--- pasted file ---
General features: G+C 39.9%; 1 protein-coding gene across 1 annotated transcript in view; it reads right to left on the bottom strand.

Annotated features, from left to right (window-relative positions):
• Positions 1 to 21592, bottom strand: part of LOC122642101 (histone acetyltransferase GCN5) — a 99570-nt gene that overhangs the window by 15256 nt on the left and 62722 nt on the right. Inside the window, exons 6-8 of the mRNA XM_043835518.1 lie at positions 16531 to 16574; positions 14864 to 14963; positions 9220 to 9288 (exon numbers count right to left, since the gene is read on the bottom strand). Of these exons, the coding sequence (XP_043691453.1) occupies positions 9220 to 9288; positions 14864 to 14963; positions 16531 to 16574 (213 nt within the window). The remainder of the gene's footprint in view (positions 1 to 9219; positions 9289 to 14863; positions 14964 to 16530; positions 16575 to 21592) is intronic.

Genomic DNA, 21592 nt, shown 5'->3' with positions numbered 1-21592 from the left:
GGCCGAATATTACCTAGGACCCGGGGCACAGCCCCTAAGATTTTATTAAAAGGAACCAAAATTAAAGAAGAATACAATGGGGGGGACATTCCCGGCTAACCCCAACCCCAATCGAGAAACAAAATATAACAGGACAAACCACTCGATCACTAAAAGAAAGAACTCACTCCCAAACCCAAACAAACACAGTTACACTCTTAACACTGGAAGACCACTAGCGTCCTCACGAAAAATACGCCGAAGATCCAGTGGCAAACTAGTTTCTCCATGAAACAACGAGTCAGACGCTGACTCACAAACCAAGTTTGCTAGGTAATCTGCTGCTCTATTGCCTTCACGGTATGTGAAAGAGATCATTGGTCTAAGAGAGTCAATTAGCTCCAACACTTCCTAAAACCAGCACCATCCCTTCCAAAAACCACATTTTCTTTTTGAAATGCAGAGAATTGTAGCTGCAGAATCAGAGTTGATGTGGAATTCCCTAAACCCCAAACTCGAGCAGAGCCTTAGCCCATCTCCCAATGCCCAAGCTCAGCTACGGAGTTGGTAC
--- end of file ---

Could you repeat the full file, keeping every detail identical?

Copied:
General features: G+C 39.9%; 1 protein-coding gene across 1 annotated transcript in view; it reads right to left on the bottom strand.

Annotated features, from left to right (window-relative positions):
• Positions 1 to 21592, bottom strand: part of LOC122642101 (histone acetyltransferase GCN5) — a 99570-nt gene that overhangs the window by 15256 nt on the left and 62722 nt on the right. Inside the window, exons 6-8 of the mRNA XM_043835518.1 lie at positions 16531 to 16574; positions 14864 to 14963; positions 9220 to 9288 (exon numbers count right to left, since the gene is read on the bottom strand). Of these exons, the coding sequence (XP_043691453.1) occupies positions 9220 to 9288; positions 14864 to 14963; positions 16531 to 16574 (213 nt within the window). The remainder of the gene's footprint in view (positions 1 to 9219; positions 9289 to 14863; positions 14964 to 16530; positions 16575 to 21592) is intronic.

Genomic DNA, 21592 nt, shown 5'->3' with positions numbered 1-21592 from the left:
GGCCGAATATTACCTAGGACCCGGGGCACAGCCCCTAAGATTTTATTAAAAGGAACCAAAATTAAAGAAGAATACAATGGGGGGGACATTCCCGGCTAACCCCAACCCCAATCGAGAAACAAAATATAACAGGACAAACCACTCGATCACTAAAAGAAAGAACTCACTCCCAAACCCAAACAAACACAGTTACACTCTTAACACTGGAAGACCACTAGCGTCCTCACGAAAAATACGCCGAAGATCCAGTGGCAAACTAGTTTCTCCATGAAACAACGAGTCAGACGCTGACTCACAAACCAAGTTTGCTAGGTAATCTGCTGCTCTATTGCCTTCACGGTATGTGAAAGAGATCATTGGTCTAAGAGAGTCAATTAGCTCCAACACTTCCTAAAACCAGCACCATCCCTTCCAAAAACCACATTTTCTTTTTGAAATGCAGAGAATTGTAGCTGCAGAATCAGAGTTGATGTGGAATTCCCTAAACCCCAAACTCGAGCAGAGCCTTAGCCCATCTCCCAATGCCCAAGCTCAGCTACGGAGTTGGTAC